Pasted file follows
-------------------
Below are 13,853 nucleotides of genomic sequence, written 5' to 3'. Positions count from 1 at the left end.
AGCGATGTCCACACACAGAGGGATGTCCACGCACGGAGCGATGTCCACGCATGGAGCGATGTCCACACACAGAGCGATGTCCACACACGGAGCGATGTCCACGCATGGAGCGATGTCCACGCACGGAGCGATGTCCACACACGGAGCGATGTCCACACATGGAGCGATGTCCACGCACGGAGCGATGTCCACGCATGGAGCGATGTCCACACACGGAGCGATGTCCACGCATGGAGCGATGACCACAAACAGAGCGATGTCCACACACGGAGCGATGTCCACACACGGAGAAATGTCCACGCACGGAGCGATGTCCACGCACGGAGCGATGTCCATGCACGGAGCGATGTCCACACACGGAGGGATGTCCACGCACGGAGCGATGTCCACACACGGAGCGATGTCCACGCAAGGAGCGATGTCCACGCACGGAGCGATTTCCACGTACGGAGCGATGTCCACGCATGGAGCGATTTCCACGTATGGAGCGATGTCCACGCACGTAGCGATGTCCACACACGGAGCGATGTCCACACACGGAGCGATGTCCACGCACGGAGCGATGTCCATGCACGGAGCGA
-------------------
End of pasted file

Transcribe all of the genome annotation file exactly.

Below are 13,853 nucleotides of genomic sequence, written 5' to 3'. Positions count from 1 at the left end.
AGCGATGTCCACACACAGAGGGATGTCCACGCACGGAGCGATGTCCACGCATGGAGCGATGTCCACACACAGAGCGATGTCCACACACGGAGCGATGTCCACGCATGGAGCGATGTCCACGCACGGAGCGATGTCCACACACGGAGCGATGTCCACACATGGAGCGATGTCCACGCACGGAGCGATGTCCACGCATGGAGCGATGTCCACACACGGAGCGATGTCCACGCATGGAGCGATGACCACAAACAGAGCGATGTCCACACACGGAGCGATGTCCACACACGGAGAAATGTCCACGCACGGAGCGATGTCCACGCACGGAGCGATGTCCATGCACGGAGCGATGTCCACACACGGAGGGATGTCCACGCACGGAGCGATGTCCACACACGGAGCGATGTCCACGCAAGGAGCGATGTCCACGCACGGAGCGATTTCCACGTACGGAGCGATGTCCACGCATGGAGCGATTTCCACGTATGGAGCGATGTCCACGCACGTAGCGATGTCCACACACGGAGCGATGTCCACACACGGAGCGATGTCCACGCACGGAGCGATGTCCATGCACGGAGCGA